Saint Peter's Square
Third Sunday of Lent, 28 February 2016
Dear Brothers and Sisters, Good morning!
Unfortunately, every day the press reports bad news: homicides, accidents, catastrophes.... In today’s Gospel passage, Jesus refers to two tragic events which had caused a stir: a cruel suppression carried out by Roman soldiers in the temple, and the collapse of the tower of Siloam in Jerusalem, which resulted in 18 deaths (cf. Lk 13:1-5).
Jesus is aware of the superstitious mentality of his listeners and he knows that they misinterpreted that type of event. In fact, they thought that, if those people died in such a cruel way it was a sign that God was punishing them for some grave sin they had committed, as if to say “they deserved it”. Instead, the fact that they were saved from such a disgrace made them feel “good about themselves”. They “deserved it”; “I’m fine”.
Jesus clearly rejects this outlook, because God does not allow tragedies in order to punish sins, and he affirms that those poor victims were no worse than others. Instead, he invites his listeners to draw from these sad events a lesson that applies to everyone, because we are all sinners; in fact, he said to those who questioned him, “Unless you repent you will all likewise perish” (v. 3).
Today too, seeing certain misfortunes and sorrowful events, we can be tempted to “unload” the responsibility onto the victims, or even onto God himself. But the Gospel invites us to reflect: What idea do we have of God? Are we truly convinced that God is like that, or isn’t that just our projection, a god made to “our image and likeness”?
Jesus, on the contrary, invites us to change our heart, to make a radical about-face on the path of our lives, to abandon compromises with evil — and this is something we all do, compromises with evil, hypocrisy.... I think that nearly all of us has a little hypocrisy — in order to decidedly take up the path of the Gospel. But again there is the temptation to justify ourselves. What should we convert from? Aren’t we basically good people? — How many times have we thought this: “But after all I am a good man, I’m a good woman”... isn’t that true? “Am I not a believer and even quite a churchgoer?” And we believe that this way we are justified.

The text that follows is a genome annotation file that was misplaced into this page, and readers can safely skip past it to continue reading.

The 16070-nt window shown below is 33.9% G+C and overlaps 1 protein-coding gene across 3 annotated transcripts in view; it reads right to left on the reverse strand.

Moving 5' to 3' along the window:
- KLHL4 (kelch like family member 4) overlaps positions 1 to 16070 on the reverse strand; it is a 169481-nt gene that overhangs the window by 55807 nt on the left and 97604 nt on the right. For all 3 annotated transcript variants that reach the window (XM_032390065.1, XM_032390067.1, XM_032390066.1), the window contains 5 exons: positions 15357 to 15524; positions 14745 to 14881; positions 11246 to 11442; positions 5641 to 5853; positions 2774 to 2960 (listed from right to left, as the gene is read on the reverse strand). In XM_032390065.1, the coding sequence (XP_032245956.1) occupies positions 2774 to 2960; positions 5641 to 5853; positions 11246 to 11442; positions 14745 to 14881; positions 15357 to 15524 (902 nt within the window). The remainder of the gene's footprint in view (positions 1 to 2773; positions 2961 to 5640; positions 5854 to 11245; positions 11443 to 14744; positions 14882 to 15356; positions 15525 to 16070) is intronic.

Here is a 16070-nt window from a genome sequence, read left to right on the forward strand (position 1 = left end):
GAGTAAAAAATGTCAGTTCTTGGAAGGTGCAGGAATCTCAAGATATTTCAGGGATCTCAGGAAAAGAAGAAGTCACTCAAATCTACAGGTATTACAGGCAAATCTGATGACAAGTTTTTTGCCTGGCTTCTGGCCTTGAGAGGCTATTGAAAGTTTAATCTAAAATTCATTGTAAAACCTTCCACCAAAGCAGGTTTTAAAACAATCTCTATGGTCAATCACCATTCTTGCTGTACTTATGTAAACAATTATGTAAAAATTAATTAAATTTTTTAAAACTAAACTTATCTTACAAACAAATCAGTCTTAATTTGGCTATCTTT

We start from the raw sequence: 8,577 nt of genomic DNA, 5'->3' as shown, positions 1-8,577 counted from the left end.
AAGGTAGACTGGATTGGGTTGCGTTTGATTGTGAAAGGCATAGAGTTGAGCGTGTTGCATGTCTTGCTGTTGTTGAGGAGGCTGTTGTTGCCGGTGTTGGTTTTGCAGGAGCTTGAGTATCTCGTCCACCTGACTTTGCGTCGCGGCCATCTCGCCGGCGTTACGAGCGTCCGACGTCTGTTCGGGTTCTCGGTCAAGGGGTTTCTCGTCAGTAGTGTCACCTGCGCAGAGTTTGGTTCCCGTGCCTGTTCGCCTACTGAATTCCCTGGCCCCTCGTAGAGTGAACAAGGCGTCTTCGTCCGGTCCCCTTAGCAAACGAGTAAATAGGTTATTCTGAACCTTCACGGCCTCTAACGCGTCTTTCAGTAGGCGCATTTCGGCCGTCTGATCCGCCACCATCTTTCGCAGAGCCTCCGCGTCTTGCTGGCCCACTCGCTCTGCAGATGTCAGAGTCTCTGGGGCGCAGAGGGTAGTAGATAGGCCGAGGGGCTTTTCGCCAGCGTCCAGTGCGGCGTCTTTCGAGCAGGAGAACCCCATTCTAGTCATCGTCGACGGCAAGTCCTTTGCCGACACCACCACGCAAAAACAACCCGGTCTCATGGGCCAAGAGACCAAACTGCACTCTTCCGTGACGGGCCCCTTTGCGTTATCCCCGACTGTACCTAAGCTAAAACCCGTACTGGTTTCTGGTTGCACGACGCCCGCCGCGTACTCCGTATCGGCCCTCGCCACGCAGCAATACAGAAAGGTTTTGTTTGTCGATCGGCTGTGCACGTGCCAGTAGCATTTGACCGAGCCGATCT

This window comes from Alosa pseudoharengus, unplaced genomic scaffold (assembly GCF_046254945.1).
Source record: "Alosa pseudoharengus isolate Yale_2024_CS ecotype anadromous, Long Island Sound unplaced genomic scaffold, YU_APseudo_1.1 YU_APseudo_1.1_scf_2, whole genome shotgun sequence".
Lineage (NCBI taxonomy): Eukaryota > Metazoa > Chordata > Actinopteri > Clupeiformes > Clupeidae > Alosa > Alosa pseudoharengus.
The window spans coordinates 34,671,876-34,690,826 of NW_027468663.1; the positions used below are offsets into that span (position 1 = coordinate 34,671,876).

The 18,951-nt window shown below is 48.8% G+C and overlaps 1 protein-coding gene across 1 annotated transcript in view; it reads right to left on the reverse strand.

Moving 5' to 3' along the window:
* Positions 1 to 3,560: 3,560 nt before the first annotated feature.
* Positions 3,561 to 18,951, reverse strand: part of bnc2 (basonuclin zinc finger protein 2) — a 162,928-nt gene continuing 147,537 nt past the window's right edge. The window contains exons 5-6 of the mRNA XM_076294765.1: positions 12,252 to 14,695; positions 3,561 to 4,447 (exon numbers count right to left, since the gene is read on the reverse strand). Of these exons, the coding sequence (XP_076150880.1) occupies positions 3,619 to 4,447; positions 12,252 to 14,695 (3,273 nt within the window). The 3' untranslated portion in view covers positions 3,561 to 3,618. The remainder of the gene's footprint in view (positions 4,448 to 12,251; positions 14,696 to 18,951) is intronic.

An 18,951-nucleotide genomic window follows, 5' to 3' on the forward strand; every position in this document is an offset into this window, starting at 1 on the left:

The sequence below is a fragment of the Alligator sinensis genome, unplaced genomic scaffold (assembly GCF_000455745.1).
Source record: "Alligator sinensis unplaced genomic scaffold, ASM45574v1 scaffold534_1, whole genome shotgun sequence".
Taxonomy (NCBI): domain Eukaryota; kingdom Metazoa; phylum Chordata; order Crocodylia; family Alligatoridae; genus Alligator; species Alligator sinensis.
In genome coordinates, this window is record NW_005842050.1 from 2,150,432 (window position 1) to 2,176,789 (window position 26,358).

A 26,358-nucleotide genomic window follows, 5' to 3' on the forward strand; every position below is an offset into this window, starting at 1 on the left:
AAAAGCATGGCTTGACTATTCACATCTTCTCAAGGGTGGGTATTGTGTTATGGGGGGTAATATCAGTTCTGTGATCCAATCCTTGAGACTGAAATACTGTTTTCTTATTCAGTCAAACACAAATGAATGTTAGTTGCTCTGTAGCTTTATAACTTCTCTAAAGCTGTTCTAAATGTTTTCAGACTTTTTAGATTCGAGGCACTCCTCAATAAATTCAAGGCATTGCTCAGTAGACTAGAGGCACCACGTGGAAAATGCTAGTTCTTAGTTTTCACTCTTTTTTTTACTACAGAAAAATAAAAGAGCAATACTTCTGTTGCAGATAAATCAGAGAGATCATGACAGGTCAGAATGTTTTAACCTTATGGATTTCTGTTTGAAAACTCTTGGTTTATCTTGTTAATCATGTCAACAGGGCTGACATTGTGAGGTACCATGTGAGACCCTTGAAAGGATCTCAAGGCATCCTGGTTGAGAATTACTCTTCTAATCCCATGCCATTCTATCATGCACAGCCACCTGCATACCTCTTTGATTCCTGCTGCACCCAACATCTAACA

Unfortunately, each of us strongly resembles the tree that, over many years, has repeatedly shown that it’s infertile. But, fortunately for us, Jesus is like a farmer who, with limitless patience, still obtains a concession for the fruitless vine. “Let it alone this year” — he said to the owner — “we shall see if it bears fruit next year” (cf. v. 9).
A “year” of grace: the period of Christ’s ministry, the time of the Church before his glorious return, an interval of our life, marked by a certain number of Lenten seasons, which are offered to us as occasions of repentance and salvation, the duration of a Jubilee Year of Mercy. The invincible patience of Jesus! Have you thought about the patience of God? Have you ever thought as well of his limitless concern for sinners? How it should lead us to impatience with ourselves! It’s never too late to convert, never. God’s patience awaits us until the last moment.
Remember that little story from St Thérèse of the Child Jesus, when she prayed for that man who was condemned to death, a criminal, who did not want to receive the comfort of the Church. He rejected the priest, he didn’t want [forgiveness], he wanted to die like that. And she prayed in the convent, and when, at the moment of being executed, the man turned to the priest, took the Crucifix and kissed it. The patience of God! He does the same with us, with all of us. How many times, we don’t know — we’ll know in heaven — but how many times we are there, there ... [about to fall off the edge] and the Lord saves us. He saves us because he has great patience with us. And this is his mercy. It’s never too late to convert, but it’s urgent. Now is the time! Let us begin today.
May the Virgin Mary sustain us, so that we can open our hearts to the grace of God, to his mercy; and may she help us to never judge others, but rather to allow ourselves to be struck by daily misfortunes and to make a serious examination of our consciences and to repent.
After the Angelus:
Dear brothers and sisters, my prayer, and undoubtedly yours as well, always includes the dramatic situation of refugees who flee from wars and other inhuman situations. In particular, Greece and other countries that are at the forefront, are generously helping them, which requires the cooperation of all nations. A collective response can be effective and equitably distribute the burden. For this, it’s necessary to work toward negotiations decisively and unreservedly. At the same time, I have received with hope the news of the ceasing of hostilities in Syria, and I invite everyone to pray that this break may bring relief to the suffering population and open the path to dialogue and to the peace that is so desired.
I also wish to assure my closeness to the peoples of the Fiji Islands, harshly battered by a devastating cyclone. I pray for the victims and for those who are working to provide assistance.
I greet the group that has come on the occasion of “Rare Disease Day” with a special prayer and my encouragement for your mutual aid associations.
I wish you all a good Sunday. Don’t forget, please, to pray for me. Have a good lunch and arrivederci!
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